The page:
Hyderabad: Snake trouble bothering IT corridor residents
By Ajay Moses | Express News Service | Published: 16th April 2018 04:00 AM |
HYDERABAD: As ferocious and dangerous they might look, the sight of a venomous spectacled cobra or a long rat snake is sure to send a chill down the spine of many. The fear of sighting snakes has been, of late, gripping several residents and software professionals residing in and around the IT corridor.
With a plethora of gated communities, residential towers and IT companies concentrated in this region, bumping into snakes and risking a venomous bite is not uncommon in these areas, say snake rescuers and residents.
“There are instances of snakes being sighted and in such instances we inform the facilities manager who, in turn, informs snake rescuers,” said Akella Sriram, owner of a flat in Rainbow Vistas @ Rock Garden, a residential gated community. “We are scared of sending our children out for playing because there is always the fear of snake bites. Only after they are rescued do we feel relieved,” he added.
At another opulent gated community on the Green Hills Road in Moosapet, snakes are common and regular visitors to the 111 villas there. “We have rescued a cobra just last month by the help of a rescuer from one of the villas inside. We sight and rescue about 20 snakes every year,” said the security guard.
It may be noted that the area was converted to a residential space only in the past decade and there are several remains of rocks, thick green fields and construction sites around the area.
Madhapur, Kondapur, Kukatpaly, Gachibowli and Hitec City are the areas where we rescue a lot of snakes, said Avinash Vishwanath, general secretary, Friends of Snakes Society. “About 25 per cent of snakes are rescued from those areas. There are a lot of gated communities which ask us to catch snakes,” he said. Interestingly, tech companies have in-house snake rescuing teams. “There are about eight members who are always on the run to find the presence of snakes and relocate them to a different place,” said a security in-charge, of a popular industrial park at the heart of Hitec City.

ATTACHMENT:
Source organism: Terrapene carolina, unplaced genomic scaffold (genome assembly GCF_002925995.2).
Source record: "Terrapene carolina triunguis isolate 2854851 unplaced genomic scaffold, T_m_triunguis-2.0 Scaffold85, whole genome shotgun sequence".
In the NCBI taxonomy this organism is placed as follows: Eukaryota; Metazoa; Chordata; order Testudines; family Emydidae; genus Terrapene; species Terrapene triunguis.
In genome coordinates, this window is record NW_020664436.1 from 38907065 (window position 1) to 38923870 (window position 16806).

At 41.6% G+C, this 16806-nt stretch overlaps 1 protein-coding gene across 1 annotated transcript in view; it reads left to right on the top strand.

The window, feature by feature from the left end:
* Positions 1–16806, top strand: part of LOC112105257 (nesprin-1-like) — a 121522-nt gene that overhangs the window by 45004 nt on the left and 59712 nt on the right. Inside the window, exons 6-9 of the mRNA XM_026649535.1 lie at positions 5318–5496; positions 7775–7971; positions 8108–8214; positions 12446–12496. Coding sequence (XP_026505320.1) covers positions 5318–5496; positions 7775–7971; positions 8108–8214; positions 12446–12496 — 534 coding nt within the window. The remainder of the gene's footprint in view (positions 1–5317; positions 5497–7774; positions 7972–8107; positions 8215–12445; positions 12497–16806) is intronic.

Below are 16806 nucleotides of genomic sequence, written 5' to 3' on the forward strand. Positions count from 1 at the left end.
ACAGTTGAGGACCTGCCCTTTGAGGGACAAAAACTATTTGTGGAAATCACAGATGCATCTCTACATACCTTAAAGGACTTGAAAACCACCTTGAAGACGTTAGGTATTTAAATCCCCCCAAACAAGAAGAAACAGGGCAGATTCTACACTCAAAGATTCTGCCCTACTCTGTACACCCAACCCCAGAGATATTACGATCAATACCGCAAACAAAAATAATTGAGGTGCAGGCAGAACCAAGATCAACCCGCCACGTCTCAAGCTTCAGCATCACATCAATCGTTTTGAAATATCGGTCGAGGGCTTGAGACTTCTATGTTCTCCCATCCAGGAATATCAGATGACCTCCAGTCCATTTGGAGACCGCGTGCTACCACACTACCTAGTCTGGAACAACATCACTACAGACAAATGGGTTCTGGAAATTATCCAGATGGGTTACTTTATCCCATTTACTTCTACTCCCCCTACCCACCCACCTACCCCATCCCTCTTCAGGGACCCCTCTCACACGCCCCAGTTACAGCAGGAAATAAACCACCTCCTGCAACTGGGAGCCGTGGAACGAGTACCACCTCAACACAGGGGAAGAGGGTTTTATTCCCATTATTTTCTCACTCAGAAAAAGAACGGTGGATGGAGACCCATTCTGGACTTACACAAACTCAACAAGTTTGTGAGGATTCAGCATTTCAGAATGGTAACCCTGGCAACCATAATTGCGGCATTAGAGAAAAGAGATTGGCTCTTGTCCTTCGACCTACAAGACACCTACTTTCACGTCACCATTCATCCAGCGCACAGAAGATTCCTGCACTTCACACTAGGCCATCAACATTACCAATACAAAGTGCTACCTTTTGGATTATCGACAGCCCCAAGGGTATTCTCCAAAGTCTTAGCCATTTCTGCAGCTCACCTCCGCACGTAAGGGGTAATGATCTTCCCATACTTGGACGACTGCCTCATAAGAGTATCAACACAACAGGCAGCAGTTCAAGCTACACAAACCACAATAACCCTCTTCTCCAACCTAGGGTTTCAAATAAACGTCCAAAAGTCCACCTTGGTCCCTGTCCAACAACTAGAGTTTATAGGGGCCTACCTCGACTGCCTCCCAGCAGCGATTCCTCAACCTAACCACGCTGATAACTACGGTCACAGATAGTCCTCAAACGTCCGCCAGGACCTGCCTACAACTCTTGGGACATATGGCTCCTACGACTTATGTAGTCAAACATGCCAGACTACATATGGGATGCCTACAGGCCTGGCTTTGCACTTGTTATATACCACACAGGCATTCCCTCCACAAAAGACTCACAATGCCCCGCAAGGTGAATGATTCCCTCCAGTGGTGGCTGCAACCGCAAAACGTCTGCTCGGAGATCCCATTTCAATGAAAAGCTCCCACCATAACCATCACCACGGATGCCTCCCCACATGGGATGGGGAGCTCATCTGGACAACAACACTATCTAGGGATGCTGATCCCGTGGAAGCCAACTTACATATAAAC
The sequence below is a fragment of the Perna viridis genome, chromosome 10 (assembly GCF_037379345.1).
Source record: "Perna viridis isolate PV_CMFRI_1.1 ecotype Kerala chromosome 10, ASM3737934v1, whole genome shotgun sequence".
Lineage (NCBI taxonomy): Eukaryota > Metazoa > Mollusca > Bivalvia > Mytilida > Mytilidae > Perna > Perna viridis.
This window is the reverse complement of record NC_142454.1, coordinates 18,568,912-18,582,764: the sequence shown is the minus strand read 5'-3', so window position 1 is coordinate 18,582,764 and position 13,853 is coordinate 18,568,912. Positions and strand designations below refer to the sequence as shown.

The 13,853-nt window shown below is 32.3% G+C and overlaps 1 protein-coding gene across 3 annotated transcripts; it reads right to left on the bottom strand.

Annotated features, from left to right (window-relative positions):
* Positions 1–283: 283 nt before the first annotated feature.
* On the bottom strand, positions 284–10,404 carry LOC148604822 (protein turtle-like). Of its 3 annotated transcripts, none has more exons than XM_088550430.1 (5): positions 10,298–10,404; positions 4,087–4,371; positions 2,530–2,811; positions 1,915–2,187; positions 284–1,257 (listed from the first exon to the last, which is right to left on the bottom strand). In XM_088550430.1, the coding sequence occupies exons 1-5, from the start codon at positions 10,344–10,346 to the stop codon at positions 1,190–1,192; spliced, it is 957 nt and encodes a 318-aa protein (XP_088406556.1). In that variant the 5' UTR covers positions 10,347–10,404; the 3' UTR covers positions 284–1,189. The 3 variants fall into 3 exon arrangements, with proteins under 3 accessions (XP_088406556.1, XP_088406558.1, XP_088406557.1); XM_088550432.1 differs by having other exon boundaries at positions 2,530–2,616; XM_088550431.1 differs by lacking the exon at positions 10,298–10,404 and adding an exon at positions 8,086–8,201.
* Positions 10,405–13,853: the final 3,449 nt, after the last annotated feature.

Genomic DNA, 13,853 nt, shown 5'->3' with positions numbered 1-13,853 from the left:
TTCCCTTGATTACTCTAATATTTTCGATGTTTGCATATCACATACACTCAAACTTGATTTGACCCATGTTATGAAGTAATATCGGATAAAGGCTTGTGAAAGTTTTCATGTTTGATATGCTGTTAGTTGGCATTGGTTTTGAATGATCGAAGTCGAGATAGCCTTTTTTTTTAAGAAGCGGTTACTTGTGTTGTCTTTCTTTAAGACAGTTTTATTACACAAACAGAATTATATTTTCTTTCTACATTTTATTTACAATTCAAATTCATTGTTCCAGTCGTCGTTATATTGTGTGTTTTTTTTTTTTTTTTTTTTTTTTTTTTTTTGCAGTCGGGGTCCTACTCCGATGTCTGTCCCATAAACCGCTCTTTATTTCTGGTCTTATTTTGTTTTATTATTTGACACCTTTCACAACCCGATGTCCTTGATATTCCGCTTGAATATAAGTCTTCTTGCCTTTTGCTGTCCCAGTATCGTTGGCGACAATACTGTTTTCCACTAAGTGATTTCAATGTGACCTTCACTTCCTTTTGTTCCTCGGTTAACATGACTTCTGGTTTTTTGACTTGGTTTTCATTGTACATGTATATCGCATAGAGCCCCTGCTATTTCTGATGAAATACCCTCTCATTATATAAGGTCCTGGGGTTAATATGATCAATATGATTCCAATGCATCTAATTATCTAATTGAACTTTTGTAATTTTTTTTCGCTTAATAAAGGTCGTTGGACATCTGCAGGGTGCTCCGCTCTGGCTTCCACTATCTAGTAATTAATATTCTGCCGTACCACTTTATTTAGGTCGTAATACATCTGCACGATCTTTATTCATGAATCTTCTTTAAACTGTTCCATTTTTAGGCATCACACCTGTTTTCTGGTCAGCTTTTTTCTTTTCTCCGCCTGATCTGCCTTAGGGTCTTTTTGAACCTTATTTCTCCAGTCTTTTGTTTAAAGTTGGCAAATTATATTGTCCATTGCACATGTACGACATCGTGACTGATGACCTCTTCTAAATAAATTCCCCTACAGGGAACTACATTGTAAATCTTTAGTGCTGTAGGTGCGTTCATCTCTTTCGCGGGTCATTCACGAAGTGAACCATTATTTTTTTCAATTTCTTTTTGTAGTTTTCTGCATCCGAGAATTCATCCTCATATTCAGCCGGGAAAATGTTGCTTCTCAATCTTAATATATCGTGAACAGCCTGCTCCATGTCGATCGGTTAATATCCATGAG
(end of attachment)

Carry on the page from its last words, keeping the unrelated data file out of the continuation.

‘Snakes need to be rehabilitated before relocation’
“Several snakes do not venture into residential areas because their natural habitat is destroyed for the purpose of construction of buildings. In such cases, they move to the nearest place where there is debris of construction material or where garbage is piled up,” said Dr Karthikeyan Vasudevan, Senior Principal Scientist, LaCONES - CCMB.
But, such snakes are let out into areas which are not their natural habitat, he added. “They need to be rehabilitated before being let out into any new place, otherwise, there is a danger of conflict between other big snakes that stay in that area,” he observed.
‘Highest number of snakes rescued from Gachibowli’
A total of about 100 snakes were caught in January and February. The highest number of snakes rescued were in Gachibowli (18), followed by Miyapur (17) and Jubilee Hills (9). Spectacled Cobra, Rat Snake, Bronzeback Tree Snake, Common Sand Boa, Rusell’s Viper, Checkered Keelback, Indian Rock Python, Branded Racer, and Banded Kukri were the snakes rescued from these areas. The rescued snakes are usually relocated to reserved forest areas in Narsapur and Vikarabad by FOSS.
Data provided by Friends of Snakes Society